By Hadi Fornaji
Tripoli, 3 August 2013:
The US embassy in Tripoli is one of 21 American diplomatic missions in Muslim countries that . . .[restrict]will be closed tomorrow because of an unspecified threat of terrorist attack.
A statement on the embassy’s web site said that the State Department: “has been apprised of information that, out of an abundance of caution and care for our employees and others who may be visiting our installations, indicates we should institute these precautionary steps. Embassy Tripoli will be closed on Sunday, August 4.”
The embassy closure comes on top of a repeat yesterday of an alert to all US citizens, particularly those travelling in the Middle East and North Africa, to be on their guard against terrorist attack for the next month. The embassy has recommended joining the State Departments “Smart traveler Enrollment Program” which both feeds security and travel updates to members and makes it easier for US embassy or consular officials to contact their nationals.
Though officials in Washington refuse, as a matter of policy, to go into details of security threats, there has been widespread speculation that US diplomats in the Yemen could be the target. The British embassy in the capital Sana’a is closing tomorrow and Monday as are the French and German missions. The British foreign office said that its embassy closure was “in response to a specific threat.” US security analysts have been quoted on local networks, saying that there had been a marked increase in communications “chatter” between terrorist suspects, which has in the past been a precursor of an attack.
A senior State Department official was today reported to have said that the closure of US missions could perhaps be extended “for days” rather than simply for tomorrow. This has not been confirmed officially.
Meanwhile Interpol has issued a global security alert following recent jail breaks in Libya, Pakistan and Iraq which it said it believed all had a high level of al-Qaeda involvement. It asked its 190 member countries to help it “determine whether any of these recent events are coordinated and linked,” and to immediately report any signs of terrorist activity. Libya is a member of Interpol.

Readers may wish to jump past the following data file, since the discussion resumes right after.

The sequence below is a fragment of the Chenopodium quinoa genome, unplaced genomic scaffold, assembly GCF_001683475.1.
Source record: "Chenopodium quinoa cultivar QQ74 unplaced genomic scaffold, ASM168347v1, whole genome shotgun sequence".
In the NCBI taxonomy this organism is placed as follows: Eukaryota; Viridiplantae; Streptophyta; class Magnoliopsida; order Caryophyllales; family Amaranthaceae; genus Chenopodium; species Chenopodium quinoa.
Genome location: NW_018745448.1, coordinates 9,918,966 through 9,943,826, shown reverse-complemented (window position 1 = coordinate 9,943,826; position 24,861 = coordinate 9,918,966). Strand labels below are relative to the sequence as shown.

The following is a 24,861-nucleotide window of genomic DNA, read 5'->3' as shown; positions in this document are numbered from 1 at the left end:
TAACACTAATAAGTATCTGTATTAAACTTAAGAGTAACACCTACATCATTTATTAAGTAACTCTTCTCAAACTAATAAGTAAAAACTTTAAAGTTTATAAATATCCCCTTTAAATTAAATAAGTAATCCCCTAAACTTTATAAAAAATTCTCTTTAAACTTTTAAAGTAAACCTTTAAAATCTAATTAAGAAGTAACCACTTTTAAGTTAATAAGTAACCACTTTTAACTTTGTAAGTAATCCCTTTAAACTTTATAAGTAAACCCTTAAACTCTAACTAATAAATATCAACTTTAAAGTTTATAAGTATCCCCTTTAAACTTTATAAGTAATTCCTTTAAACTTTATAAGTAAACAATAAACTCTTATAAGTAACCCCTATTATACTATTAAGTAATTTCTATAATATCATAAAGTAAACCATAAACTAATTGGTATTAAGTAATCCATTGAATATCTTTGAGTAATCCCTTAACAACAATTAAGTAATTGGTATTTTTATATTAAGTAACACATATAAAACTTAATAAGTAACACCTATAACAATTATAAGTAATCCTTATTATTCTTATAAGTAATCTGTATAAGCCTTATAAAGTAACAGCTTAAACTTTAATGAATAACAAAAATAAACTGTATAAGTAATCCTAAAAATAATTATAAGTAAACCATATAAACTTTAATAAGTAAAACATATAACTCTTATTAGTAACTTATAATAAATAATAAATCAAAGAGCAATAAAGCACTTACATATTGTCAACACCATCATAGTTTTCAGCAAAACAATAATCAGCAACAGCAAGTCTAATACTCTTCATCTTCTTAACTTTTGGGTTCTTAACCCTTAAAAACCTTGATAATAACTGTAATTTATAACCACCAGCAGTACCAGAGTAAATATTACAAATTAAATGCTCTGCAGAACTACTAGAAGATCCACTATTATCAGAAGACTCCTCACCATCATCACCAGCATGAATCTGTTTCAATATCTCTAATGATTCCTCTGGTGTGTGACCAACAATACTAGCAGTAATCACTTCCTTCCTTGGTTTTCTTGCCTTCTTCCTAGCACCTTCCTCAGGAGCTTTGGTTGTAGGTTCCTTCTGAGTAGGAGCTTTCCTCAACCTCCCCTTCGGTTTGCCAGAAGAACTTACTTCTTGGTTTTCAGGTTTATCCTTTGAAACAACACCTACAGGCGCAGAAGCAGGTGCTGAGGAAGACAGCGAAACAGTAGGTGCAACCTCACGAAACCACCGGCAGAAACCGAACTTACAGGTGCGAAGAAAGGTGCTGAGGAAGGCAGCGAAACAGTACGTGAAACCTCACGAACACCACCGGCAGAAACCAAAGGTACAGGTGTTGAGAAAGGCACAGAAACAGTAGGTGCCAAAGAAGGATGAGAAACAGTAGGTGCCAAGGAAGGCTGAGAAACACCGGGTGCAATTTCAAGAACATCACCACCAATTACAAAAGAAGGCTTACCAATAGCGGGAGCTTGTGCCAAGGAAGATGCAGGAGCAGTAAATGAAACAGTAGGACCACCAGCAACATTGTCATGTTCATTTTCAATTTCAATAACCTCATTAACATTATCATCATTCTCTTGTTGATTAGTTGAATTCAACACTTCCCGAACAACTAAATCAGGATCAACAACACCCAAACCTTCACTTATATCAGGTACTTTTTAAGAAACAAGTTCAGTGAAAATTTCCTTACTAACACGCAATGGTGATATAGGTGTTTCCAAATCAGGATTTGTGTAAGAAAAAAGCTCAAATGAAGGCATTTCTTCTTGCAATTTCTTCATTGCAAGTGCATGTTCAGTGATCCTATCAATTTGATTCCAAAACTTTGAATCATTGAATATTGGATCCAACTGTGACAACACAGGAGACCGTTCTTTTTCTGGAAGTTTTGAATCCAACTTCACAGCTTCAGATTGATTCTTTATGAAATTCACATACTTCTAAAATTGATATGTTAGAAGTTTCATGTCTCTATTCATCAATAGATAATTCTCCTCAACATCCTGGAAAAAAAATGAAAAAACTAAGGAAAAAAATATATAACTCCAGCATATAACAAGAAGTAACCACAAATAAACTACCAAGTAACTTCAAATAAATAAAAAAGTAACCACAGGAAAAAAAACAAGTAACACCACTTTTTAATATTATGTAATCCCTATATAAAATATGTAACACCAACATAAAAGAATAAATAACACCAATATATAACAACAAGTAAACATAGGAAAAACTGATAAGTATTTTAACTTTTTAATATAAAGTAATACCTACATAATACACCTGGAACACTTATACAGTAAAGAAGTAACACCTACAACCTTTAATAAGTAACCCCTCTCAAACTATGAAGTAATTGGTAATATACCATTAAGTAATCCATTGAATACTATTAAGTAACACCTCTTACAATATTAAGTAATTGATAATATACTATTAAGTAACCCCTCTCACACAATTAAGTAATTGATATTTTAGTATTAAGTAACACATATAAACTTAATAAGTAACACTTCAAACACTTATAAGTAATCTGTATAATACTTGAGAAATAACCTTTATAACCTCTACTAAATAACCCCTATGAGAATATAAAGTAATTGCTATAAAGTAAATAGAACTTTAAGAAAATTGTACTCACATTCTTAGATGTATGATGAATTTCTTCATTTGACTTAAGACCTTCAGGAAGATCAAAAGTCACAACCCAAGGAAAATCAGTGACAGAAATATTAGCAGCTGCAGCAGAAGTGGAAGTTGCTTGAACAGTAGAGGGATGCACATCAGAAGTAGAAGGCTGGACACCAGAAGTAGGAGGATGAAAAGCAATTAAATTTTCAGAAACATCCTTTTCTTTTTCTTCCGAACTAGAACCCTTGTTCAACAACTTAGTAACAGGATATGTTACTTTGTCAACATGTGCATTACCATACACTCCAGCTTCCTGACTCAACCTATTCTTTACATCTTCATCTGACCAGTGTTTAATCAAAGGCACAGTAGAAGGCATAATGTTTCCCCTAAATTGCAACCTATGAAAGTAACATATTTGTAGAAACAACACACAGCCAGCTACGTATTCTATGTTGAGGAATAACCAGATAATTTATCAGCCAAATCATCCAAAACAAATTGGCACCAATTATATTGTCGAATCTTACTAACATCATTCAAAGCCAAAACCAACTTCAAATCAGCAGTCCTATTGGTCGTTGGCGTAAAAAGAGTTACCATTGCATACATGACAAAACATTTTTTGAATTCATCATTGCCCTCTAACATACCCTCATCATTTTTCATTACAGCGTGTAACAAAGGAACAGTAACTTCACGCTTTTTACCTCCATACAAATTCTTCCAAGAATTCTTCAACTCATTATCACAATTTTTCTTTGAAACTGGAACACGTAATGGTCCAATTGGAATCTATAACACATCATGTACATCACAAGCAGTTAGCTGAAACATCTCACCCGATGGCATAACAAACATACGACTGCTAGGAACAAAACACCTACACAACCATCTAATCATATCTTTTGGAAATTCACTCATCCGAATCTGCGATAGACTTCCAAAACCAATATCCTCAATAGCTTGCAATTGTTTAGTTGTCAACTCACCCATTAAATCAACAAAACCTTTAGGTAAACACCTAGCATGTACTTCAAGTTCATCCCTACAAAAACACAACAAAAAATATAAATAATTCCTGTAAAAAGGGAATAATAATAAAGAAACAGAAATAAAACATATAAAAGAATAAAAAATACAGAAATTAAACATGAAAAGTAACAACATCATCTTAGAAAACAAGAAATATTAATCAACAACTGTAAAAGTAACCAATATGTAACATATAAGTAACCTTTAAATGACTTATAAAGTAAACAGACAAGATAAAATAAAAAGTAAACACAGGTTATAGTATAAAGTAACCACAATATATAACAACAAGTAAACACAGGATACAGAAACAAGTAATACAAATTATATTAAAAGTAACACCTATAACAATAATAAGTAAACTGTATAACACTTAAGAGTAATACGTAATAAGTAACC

The US embassy here has said that any citizens requiring emergency assistance should call the duty officer at 218-91-379-456.
Meanwhile on Saturday, Interpol issued a global security alert in connection with large jailbreaks the international police body said freed hundreds of “terrorists and other criminals” in nine different nations.
Interpol said it suspects Al Qaeda involvment in several of the breakouts.
It asked its 190 member nations to help Interpol “determine whether any of these recent events are coordinated and linked,” and to immediately report any signs of terrorist activity.
Interpol noted that August marks the anniversary of deadly militant attacks in Mumbai, Gluboky, Russia and Jakarta.
It also said this week marks “the 15th anniversary of the US Embassy bombings in Nairobi, Kenya and Dar es Salaam, Tanzania in which more than 200 mostly African citizens were killed and 4,000 others injured.”
Washington’s global alert — near the end of Islam’s Ramadan fasting month — appears to be linked to Al Qaeda electronic communications that have been intercepted by US intelligence this week, The New York Times reported, describing attacks that would be centered on American interests in the Middle East and North Africa.
“A decision to close this many embassies and issue a global travel warning for a month suggests the threat is real, advanced and imminent but the intelligence is incomplete on where,” Brookings Institution scholar Bruce Riedel told the Times.
The US will close a number of embassies and consulates, mostly in the Middle East, on Sunday in response to an unspecified threat, officials say.
A state department spokeswoman said the order applied to any embassy or consulate normally open on Sunday.
In the Muslim world, Sunday is a work day. In other parts of the world US diplomatic offices are shut on Sunday.
Last year on 11 September, the US consulate in Benghazi, Libya, was attacked, leaving four Americans dead.
Other embassies are routinely targets of protesters.
“We have instructed all US embassies and consulates that would have normally been open on Sunday to suspend operations, specifically on August 4th,” a senior state department official told the BBC.
“It is possible we may have additional days of closing as well.”
The official said the state department had “been apprised of information” leading it to these “precautionary steps… out of an abundance of caution”.
US Representative Ed Rogers, chairman of the House foreign affairs committee, told CNN the threat was related to al-Qaeda.
“It’s my understanding that it is al Qaeda-linked, all right, and the threat emanates in the Middle East and in Central Asia,” Mr Royce said.
An unnamed US official earlier told the broadcaster the threat was “credible and serious”.
CBS News reported that among those affected by closure would be the embassies or consulates in Bahrain, Israel, Jordan, Kuwait, Libya, Oman, Qatar, Saudi Arabia, Yemen, Afghanistan and Bangladesh.
Last year, the attack on the facility in Benghazi led to the deaths of US Ambassador Christopher Stevens, as well as three other US consulate staff.